What JL hoped to get out of the marriage isn’t and can’t be made clear since she has no independent narrative presence, but it hardly seems to matter what happens to her since she transubstantiates everything through the blue Swan ink in her Waterman pen. She not only appropriates some of Richard’s neglected relations, who become unexpectedly interesting under her unblinking gaze, but even begins to write a book on – and therefore to take over – the life of his mother. His hopes that her work will develop and mature under his care are baffled by her creative intransigence. She has no use for his ‘light ludic touch’. Nothing could be less Jamesian than the tone of Frayn’s protagonist, but in the end he finds himself ‘sold’ in a thoroughly Jamesian way: his attempt to intrude the critical intelligence into the creative life has become entirely self-defeating.
It’s perhaps a matter of more than literary significance. The idea that, given life’s recalcitrance, it’s not enough to be well-meaning is a recurring one in Michael Frayn’s work. However anxious one is to think and do the right thing – the reasonable, decent, liberal thing – what one comes up against may simply not be amenable to rational argument and good intentions. Such bafflement has obvious comic potential at a sod’s law level, but it can also be a cause for deeper dismay. This underlying apprehension surfaces in a rather melodramatic way in the demonic character in Frayn’s play Benefactors. In The Trick of It the narrator’s life is virtually deconstructed by his exposure to a force that may be ‘creative’ but which is also obstinate, obscure, and even threatening. The book is more of a fable about literature’s ambivalent power than a manifestation of it, and it is too modest to offer itself as a major work of our time, but there is more to it than at first meets the eye and ear.
The Long Lost Journey of Jennifer Potter’s title takes place in the Arabian sands. It’s made in 1910 by Elinor Grace, a lady archaeologist intent on reaching the site of Mareb, thought to be associated with the Queen of Sheba. At first it looks as if Miss Grace is simply an intrepid and eccentric Englishwoman of the period, used to overawing inferior races by upper-class manners and academic intelligence. Outwitting imperial officials is rather fun – the last thing they want, in the ticklish political circumstances of the day, is unchaperoned female nationals wandering about in the desert. As the entries in her journal accumulate, however, she becomes more impressed and even intimidated by the ruggedness and desolation of the landscape, and the barbarity and rapacity of its scattered inhabitants. She becomes increasingly glad of the company of James Fergusson, who insists on travelling with her but whose own mission remains suspiciously undefined. Her efforts to excavate the site according to the correct procedures are literally undermined by his ignorance, deviousness and self-seeking. But by then Elinor has become so sexually enthralled by him that she can’t resist his will, however diabolical she sometimes feels it to be. In the end, he abandons her to the Turks, from whom she is rescued by a quixotic Vice-consul at the cost of his own career. Back in England, Fergusson establishes a reputation as an explorer which the eventually returned Elinor refuses to discredit.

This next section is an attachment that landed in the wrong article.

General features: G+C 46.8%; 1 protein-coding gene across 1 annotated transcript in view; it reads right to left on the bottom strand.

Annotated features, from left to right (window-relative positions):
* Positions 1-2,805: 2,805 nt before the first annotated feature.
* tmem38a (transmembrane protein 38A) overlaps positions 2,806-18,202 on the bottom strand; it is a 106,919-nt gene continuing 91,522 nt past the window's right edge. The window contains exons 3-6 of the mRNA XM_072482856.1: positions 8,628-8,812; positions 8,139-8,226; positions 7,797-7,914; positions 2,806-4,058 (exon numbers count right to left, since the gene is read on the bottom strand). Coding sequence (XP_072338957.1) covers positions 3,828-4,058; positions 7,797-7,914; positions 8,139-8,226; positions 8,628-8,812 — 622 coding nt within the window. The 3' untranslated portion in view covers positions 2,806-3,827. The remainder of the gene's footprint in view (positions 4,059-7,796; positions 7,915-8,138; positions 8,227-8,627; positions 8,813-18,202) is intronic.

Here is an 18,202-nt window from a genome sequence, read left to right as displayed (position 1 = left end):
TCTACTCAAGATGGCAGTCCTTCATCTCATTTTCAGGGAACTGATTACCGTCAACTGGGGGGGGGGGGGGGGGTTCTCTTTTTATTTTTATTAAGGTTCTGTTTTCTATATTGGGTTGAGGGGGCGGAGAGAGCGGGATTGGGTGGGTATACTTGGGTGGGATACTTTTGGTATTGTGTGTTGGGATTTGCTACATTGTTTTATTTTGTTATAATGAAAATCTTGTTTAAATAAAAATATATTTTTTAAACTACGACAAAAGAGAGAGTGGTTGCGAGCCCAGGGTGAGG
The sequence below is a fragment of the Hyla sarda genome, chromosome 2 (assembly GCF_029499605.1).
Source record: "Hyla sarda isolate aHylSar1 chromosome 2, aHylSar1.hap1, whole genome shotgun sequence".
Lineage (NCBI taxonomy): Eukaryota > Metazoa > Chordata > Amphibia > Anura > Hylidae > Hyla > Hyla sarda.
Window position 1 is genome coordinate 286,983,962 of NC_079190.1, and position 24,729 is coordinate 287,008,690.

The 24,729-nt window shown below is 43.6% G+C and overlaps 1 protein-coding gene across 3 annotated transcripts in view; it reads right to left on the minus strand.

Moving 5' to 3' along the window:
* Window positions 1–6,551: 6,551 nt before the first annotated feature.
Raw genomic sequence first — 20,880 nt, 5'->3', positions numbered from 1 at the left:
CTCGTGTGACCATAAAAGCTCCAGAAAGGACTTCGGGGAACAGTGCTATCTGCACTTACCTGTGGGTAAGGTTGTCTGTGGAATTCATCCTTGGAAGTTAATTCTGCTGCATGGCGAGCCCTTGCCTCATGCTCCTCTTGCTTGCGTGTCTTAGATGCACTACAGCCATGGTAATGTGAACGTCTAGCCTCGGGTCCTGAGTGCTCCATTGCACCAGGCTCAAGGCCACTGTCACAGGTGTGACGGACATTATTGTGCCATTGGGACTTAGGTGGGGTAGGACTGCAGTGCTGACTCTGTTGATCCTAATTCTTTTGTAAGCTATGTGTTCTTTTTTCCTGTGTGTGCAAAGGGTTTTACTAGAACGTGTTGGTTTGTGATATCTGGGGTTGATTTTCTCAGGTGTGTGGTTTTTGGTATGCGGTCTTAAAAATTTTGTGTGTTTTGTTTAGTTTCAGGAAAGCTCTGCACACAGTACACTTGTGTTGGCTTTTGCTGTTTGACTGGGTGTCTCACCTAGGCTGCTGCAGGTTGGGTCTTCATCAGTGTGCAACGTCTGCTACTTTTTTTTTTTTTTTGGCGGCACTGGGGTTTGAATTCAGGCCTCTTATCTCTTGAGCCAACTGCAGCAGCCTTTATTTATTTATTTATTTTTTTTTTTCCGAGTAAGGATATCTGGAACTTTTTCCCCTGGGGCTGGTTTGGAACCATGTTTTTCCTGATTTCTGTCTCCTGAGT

It appears that the main actors in this affair were historical personages whose history was hushed up for diplomatic reasons. Jennifer Potter’s absorbing narrative aims to infer the emotional truth from the known or suppressed facts. The lack of overt authorial intrusion – all we’re given is Elinor’s journal and extracts from official correspondence – gives it an air of authenticity, and certainly the experience of the desert and its people has not only been researched but imaginatively worked for.
The central problem of how to convey Elinor’s self-abasing passion for Fergusson is not quite so securely resolved. The author scrupulously avoids any suggestion of the novelettishness perilously close with such a theme and locale, and the historical Elinor would no doubt have expressed herself with a proper reticence on so intimate a matter. But, as the fictional woman concludes, her lover taught her things she didn’t know about herself and let her demons fly out, and a language adequate to articulate such discovery and release with the appropriate intensity doesn’t sufficiently establish itself.